The employment numbers for October will not come out until next Friday after Election Day, but there is good national economic news just ahead of the election.
The Washington Post reports U.S. GDP grows at 3.5 percent in third quarter:
The latest gross domestic product figure, released by the Commerce Department, slightly exceeded analyst predictions and caps America’s strongest six-month period of expansion since 2003. It also follows the Federal Reserve decision Wednesday to end its bond-buying program, a sign of confidence that the economy no longer needed its “booster shot” injection.
The United States is still well away from a full-scale recovery, but growth is at least becoming more reliable. In four of the past five quarters, the economy has expanded at a rate of 3.5 percent or greater. Consumption and fixed investment, taken together, is up 2.8 percent over the last year. That figure, which doesn’t include some of the volatile components that influence GDP, is seen as a more reliable barometer of the economy’s trajectory.
GDP growth could dip slightly in the final quarter, but “we believe that the expansion is becoming more and more self- sustaining,” Wells Fargo said in a note to investors.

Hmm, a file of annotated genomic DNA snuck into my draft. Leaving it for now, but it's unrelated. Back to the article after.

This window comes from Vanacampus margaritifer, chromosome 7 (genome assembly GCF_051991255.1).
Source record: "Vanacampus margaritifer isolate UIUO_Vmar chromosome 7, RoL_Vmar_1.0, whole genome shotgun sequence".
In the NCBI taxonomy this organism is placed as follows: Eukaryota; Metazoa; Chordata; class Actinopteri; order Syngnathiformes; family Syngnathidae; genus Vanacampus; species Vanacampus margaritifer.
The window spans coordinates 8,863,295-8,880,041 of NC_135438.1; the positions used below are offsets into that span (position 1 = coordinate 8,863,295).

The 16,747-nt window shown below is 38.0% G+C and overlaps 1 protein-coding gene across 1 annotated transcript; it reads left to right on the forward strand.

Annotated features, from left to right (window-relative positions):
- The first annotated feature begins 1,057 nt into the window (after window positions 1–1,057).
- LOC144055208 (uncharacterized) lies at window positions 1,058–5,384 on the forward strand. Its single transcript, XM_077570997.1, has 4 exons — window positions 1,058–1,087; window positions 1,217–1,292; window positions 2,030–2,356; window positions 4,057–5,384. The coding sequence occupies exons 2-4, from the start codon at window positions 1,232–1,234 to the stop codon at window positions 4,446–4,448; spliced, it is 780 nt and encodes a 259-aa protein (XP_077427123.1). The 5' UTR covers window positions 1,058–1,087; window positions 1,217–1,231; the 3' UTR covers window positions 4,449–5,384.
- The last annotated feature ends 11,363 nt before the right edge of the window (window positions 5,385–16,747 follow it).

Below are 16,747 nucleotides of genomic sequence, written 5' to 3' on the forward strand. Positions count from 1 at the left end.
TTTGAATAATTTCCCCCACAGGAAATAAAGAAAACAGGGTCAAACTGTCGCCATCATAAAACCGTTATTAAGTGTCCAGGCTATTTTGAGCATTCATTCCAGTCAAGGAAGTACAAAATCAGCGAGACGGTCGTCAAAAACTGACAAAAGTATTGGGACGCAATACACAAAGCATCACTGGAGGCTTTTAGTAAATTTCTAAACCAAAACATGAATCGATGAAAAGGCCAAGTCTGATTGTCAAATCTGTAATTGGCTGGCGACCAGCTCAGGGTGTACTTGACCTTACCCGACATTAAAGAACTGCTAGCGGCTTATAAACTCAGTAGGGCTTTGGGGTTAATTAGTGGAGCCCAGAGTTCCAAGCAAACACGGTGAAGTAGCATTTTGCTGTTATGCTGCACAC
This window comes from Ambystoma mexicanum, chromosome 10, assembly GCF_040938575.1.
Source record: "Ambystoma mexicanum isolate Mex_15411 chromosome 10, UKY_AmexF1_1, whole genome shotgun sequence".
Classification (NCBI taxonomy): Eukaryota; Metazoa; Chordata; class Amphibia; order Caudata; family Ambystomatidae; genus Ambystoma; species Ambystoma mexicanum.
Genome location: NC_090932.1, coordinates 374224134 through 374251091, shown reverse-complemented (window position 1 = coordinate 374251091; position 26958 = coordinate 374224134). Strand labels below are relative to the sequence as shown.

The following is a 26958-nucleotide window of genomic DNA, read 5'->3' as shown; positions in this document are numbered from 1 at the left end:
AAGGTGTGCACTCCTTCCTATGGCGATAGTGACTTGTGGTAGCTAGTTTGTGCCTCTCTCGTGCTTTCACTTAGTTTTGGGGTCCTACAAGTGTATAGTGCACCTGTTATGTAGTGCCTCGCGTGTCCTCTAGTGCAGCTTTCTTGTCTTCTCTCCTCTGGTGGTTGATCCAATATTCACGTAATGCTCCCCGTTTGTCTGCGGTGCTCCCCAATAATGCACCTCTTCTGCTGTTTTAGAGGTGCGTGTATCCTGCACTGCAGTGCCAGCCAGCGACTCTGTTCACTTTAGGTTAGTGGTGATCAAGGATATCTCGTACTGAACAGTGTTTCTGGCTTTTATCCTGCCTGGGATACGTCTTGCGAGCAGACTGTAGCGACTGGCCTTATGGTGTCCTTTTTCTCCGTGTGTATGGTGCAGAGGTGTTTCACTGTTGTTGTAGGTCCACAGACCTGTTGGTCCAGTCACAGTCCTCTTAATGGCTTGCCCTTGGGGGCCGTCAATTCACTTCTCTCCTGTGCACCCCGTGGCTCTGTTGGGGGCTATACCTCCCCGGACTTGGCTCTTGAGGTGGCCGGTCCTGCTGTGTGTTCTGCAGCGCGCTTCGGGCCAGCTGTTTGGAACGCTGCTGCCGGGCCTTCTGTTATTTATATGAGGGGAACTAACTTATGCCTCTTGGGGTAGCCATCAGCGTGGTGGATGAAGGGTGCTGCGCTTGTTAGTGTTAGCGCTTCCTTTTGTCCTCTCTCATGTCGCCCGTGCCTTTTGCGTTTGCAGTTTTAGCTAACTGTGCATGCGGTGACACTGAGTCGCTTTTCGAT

U.S. officials emphasized that the latest GDP figure, a measure of all goods and services produced, outpaced those of other advanced countries and reflected the country’s improving labor market and growing oil and gas supply.
“Since the financial crisis, the U.S. economy has bounced back more strongly than most others around the world, and the recent data highlight that the United States is continuing to lead the global recovery,” Jason Furman, chairman of the White House’s Council of Economic Advisers, said in a statement.
Reuters adds, U.S. consumer sentiment at highest since July 2007:
U.S. consumer sentiment rose in October to its highest level since in more than seven years on growing optimism about the economy and more favorable personal financial expectations, a survey released on Friday showed.
The Thomson Reuters/University of Michigan’s final October reading on the overall index on consumer sentiment finished at 86.9, the highest level since July 2007, up from 84.6 at the end of September.
The late October reading was up slightly from its initial figure of 86.4, which was also the expected reading of economists polled by Reuters.
“The gains in confidence over the past three months point toward improved holiday spending by consumers,” survey director Richard Curtin said in a statement.
“Overall, five years after the start of the recovery, consumers have finally begun to adopt the expectations and behaviors that have driven past expansions.”
How will this effect the vote of marginal voters in the election? Don’t believe anyone who tells you that they can answer this question definitively. There are multiple factors that a voter considers, more often than not, no one factor predominates.